Analysing terrain data
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The exposure grade describes the potential consequences of falling or slipping off the path.
Low Exposure: The path is on completely flat land and potential injury is limited to falling over.
Medium Exposure: The trail contains some obstacles such as outcroppings and rock which could cause injury.
High Exposure: Some trail sections have exposed ledges or steep ascents/descents where falling could cause serious injury.
Extreme Exposure: Some trail sections are extremely exposed where falling will almost certainly result in serious injury or death.
If one chooses to camp at Alaska Basin, day two of the Teton Crest will be nice and relaxing! An allure of camping in Alaska Basin is that it's located in the Jedediah Smith Wilderness Area, meaning a backcountry permit is not required.
This is key given that obtaining permits for the Teton Crest Trail can often be quite difficult.
Another plus is the beauty of Alaska Basin.
There are numerous little alpine lakes surrounded by big peaks.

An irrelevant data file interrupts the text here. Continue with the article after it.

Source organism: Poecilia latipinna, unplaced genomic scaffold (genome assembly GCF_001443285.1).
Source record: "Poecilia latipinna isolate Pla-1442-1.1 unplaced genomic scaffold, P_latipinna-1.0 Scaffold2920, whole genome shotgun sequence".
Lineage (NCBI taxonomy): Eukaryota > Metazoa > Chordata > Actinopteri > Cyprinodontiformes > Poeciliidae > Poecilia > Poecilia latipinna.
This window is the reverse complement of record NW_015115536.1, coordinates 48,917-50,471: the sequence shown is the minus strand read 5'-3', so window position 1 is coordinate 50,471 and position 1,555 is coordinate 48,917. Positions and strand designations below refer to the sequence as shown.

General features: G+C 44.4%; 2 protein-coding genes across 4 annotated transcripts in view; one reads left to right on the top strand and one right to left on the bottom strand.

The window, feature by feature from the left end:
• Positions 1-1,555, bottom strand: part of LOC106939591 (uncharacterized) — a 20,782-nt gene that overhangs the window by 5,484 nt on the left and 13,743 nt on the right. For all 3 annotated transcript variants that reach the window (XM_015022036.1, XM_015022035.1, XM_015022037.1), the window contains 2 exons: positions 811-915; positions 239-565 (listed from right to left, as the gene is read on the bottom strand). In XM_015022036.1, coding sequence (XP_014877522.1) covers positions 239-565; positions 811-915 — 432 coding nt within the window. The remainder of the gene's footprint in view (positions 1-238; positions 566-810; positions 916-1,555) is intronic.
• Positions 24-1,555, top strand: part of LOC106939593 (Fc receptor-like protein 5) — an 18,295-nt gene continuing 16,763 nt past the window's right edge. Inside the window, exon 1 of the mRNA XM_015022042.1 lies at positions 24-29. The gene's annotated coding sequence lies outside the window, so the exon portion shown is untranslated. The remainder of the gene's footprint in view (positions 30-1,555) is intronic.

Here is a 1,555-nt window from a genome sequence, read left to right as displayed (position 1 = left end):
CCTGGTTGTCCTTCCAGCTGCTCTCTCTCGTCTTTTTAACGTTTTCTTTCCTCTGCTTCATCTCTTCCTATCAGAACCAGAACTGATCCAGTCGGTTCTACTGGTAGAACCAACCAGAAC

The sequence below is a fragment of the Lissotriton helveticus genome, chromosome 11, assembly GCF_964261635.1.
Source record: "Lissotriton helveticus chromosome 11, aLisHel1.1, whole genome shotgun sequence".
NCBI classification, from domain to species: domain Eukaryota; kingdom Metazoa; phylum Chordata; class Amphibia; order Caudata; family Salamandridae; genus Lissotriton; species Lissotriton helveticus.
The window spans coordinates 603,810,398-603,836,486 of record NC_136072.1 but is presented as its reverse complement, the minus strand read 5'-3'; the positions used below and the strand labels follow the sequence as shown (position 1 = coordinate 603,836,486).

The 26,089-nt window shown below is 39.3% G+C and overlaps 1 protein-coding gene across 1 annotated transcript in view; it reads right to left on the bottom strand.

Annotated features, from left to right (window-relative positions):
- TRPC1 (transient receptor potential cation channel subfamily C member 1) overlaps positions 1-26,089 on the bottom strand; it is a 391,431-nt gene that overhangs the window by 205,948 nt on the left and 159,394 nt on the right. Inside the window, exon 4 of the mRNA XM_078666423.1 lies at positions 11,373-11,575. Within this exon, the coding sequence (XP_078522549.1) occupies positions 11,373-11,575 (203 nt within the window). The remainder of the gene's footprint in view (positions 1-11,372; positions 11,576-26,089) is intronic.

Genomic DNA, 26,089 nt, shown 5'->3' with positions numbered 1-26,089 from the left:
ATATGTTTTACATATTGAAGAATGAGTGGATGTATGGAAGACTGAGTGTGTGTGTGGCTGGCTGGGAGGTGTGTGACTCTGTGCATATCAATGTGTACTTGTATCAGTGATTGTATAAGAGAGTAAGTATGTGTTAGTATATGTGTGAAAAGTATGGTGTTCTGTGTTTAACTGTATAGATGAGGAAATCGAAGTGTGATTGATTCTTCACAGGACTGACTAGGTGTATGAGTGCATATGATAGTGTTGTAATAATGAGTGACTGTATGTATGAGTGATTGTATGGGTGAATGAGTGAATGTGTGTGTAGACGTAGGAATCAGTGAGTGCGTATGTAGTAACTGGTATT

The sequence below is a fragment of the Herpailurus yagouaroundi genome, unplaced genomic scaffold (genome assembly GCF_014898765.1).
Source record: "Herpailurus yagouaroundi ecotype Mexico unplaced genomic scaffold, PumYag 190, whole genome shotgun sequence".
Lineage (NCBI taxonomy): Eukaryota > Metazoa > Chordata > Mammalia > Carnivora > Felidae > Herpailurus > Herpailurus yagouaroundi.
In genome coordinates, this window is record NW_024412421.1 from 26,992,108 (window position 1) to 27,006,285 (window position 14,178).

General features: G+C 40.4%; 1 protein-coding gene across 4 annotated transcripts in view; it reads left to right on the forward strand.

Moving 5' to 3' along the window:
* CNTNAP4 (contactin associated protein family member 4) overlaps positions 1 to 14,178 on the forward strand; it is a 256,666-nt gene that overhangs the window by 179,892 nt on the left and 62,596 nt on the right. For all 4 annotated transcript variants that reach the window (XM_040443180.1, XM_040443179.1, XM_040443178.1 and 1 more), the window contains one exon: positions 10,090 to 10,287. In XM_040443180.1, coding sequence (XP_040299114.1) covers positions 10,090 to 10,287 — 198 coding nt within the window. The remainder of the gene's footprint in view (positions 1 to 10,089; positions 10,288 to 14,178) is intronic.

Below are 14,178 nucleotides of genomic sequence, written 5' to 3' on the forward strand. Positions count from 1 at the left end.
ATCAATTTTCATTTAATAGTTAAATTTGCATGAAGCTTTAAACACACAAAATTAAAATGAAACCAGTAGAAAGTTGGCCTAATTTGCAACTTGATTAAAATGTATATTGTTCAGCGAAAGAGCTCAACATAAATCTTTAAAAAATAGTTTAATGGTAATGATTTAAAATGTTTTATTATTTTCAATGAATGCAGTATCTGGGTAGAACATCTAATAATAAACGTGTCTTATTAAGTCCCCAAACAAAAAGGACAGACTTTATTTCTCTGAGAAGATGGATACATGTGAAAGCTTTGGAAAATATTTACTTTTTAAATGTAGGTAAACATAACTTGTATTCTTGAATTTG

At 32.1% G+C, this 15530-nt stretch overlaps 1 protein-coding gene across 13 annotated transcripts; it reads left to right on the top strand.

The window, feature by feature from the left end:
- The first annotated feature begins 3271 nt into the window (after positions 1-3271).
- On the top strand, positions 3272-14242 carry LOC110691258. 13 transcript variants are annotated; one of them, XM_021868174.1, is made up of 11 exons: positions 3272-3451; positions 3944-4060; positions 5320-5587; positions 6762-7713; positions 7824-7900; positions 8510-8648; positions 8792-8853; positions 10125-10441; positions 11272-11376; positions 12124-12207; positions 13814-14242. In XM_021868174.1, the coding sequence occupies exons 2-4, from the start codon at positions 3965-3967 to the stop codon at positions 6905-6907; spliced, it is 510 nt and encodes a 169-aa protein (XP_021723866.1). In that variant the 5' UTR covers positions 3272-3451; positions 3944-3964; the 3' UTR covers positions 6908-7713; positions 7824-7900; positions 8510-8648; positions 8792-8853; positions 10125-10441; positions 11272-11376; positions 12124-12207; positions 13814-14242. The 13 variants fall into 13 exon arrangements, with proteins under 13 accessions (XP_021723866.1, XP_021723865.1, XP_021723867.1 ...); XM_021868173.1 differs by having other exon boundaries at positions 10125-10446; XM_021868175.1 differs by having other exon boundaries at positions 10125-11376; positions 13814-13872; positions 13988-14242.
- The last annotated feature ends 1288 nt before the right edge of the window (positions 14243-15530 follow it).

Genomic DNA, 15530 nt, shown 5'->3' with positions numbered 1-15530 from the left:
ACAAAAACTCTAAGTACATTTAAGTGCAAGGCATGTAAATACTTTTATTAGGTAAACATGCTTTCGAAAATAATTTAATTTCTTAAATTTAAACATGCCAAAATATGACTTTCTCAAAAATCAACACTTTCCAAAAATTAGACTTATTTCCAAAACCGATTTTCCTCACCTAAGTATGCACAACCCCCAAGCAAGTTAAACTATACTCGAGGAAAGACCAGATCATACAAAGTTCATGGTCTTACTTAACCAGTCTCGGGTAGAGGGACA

A few of the lakes can act as swimming holes, too! Where you decided to camp along the Death Canyon Shelf for night one will determine exactly how far you must travel to reach Alaska Basin.
Regardless of where you start, the trail features open vistas throughout, letting you take in the spectacular views around you.
Rushing through this part can be tempting given that every step brings you closer to the Grand! The scenery changes dramatically as you finally depart the Death Canyon Shelf.
Once you pass Death Canyon, the views of Alaska Basin open up.
This area is a thing of beauty.
The Basin is nestled beneath huge peaks and feels like a lush wonderland.
Camping options are plentiful in Alaska Basin.
Most campers choose to camp near Basin Lakes or further on at Sunset Lake.
You cannot go wrong with either spot.
Camping in the Basin is awesome as you will likely get to see the evening alpenglow on the peaks surrounding Basin Lakes.
Given the large size of the Basin, you may encounter others camping in the area.
The spots are pretty spread out, though. Another plus of camping in the Basin is the opportunity to explore the side trails that depart from the area.
One popular side trip is to Static Peak Divide (documented in a separate FATMAP Adventure).
This is one of the highlights of the Teton Crest Trail.
It'd also be worth it to come back to this area and use Alaska Basin as a base camp, and then explore from there! Overall, day two is not as long mileage-wise as the other days, but it still packs in the views.
Leaving Death Canyon Shelf is tough, but Alaska Basin quickly compensates for the beauty! The trail only gets better as you make your way towards Hurricane Pass and the Grand.